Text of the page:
CBO report bolsters industry opposition to AHCA, worries some Republicans

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 - American Health Care Act

Organizations representing hospitals and specialties reacted negatively to an estimate the Affordable Care Act (ACA) replacement passed by House Republicans would result in 23 million fewer people having insurance by 2026.

The Congressional Budget Office (CBO) report on the American Health Care Act (AHCA) projected a slightly smaller rise in the number of uninsured than a previous version of the bill. It also said premiums would be lower on average after 2020, but mostly thanks to rolling back ACA insurance regulations, allowing states to waive currently required benefits so insurers could offer skimpier plans.

“As we have said, any health reforms must be guided by ensuring that millions of people across the country don't lose access to their healthcare coverage,” said American Hospital Association President and CEO Rick Pollack. “We cannot support legislation that the CBO clearly indicates would jeopardize that coverage for millions of Americans.”

Similar statements of opposition came from the American Medical Association and Kaiser Permanente Chairman and CEO Bernard Tyson.

Some specialty groups dug into exactly how the CBO projected their patients could be impacted. For example, one of the insurance benefits states could waive is maternity care. The CBO said customers in waiver states who have to purchase maternity benefits separately may have to pay more than $1,000 per month, close to the full cost of care, because insurers would expect most purchasers to use those benefits.

That was one of several reasons the American Congress of Obstetricians and Gynecologists (ACOG) has come out against the AHCA.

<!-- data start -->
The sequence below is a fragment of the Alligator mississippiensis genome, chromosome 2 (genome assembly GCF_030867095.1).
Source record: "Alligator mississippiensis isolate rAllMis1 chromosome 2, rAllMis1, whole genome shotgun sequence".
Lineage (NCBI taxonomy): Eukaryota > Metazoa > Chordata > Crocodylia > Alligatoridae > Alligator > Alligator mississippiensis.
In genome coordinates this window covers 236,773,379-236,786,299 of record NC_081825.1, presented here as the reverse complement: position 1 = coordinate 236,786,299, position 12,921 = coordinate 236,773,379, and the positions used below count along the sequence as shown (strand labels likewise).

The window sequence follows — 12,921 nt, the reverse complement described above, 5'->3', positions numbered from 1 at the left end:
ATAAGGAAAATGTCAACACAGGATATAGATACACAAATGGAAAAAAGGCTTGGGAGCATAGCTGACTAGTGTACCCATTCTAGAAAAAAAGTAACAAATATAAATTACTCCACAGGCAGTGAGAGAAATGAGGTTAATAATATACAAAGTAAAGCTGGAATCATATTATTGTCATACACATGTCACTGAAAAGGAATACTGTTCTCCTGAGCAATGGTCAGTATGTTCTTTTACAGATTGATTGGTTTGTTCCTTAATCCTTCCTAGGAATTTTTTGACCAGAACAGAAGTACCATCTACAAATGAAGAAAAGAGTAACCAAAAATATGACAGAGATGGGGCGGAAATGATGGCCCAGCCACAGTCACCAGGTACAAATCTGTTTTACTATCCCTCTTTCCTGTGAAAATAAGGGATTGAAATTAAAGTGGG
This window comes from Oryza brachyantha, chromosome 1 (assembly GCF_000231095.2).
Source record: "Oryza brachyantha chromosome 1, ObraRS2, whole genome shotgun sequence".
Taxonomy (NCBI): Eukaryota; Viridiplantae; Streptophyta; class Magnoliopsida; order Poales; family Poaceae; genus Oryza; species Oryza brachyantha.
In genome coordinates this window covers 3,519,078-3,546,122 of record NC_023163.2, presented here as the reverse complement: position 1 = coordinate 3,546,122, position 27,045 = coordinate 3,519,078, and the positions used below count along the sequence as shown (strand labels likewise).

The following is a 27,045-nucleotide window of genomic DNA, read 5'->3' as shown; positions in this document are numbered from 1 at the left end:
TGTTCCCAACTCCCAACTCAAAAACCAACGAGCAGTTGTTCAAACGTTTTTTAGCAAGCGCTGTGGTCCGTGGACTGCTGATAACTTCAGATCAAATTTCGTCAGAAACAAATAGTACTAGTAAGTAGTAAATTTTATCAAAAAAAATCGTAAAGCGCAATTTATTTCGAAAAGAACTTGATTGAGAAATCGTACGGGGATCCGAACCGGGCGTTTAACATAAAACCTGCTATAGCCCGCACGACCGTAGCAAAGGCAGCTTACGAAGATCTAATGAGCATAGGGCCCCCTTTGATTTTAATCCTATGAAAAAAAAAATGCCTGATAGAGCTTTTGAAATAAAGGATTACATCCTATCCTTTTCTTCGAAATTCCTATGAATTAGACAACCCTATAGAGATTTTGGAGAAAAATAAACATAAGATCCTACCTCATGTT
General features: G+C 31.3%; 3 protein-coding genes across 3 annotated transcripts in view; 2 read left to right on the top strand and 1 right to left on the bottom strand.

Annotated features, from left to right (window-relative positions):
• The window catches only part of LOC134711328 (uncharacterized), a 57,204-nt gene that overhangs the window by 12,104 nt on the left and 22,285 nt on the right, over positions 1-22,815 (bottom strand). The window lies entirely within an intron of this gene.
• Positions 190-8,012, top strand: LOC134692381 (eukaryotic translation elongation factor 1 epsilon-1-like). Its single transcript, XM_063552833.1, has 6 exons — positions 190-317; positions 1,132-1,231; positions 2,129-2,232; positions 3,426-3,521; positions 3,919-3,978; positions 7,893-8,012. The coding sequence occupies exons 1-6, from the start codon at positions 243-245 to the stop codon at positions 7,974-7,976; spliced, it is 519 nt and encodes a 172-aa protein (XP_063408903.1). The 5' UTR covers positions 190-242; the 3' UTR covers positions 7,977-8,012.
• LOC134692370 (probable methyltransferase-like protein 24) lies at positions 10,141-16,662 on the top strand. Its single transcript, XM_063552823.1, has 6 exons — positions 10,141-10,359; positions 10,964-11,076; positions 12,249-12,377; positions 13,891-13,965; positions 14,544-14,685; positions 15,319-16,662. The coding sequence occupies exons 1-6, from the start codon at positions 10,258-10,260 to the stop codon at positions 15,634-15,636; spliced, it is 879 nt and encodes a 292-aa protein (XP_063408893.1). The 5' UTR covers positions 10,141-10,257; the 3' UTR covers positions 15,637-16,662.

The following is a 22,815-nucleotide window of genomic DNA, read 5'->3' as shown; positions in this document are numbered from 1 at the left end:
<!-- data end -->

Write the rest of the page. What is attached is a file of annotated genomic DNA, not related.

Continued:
“Our bottom line remains the same: Congress must not turn back the clock on women’s health,” said ACOG President Haywood Brown, MD, in a statement to HealthExec.

Other groups focused on the broader impact of the CBO estimate, such as how the individual market in areas with one-sixth of the U.S. population could become unstable or how state waivers could allow insurers to charge people with pre-existing conditions more for coverage and likely price them out of the market.

“These practices would also threaten the financial stability of millions of individuals and families, if, for example, protections against annual and lifetime spending caps are waived,” said American Academy of Family Physicians (AAFP) President John Meigs Jr., MD.

On the political side, the reaction from Democrats largely mirrored that of the medical organizations, while Republicans who supported the AHCA focused on the estimated $119 billion reduction to the federal deficit and the promise of lower premiums.

Some Senate Republicans, however, were concerned with the CBO score on the AHCA. Sen. Susan Collins, R-Maine, pointed to the estimate that a 64-year-old making $26,500 per year would see their premiums on the individual market soar from $1,700 to as high as $16,100—an 850 percent increase. Instead of the AHCA, she encouraged members of both parties to support the Patient Freedom Act introduced by her and Louisiana Sen. Bill Cassidy, MD, earlier this year.

Opposition to the AHCA among Senate Republicans is notable, as the party can afford to lose only two votes among their caucus and still pass the legislation.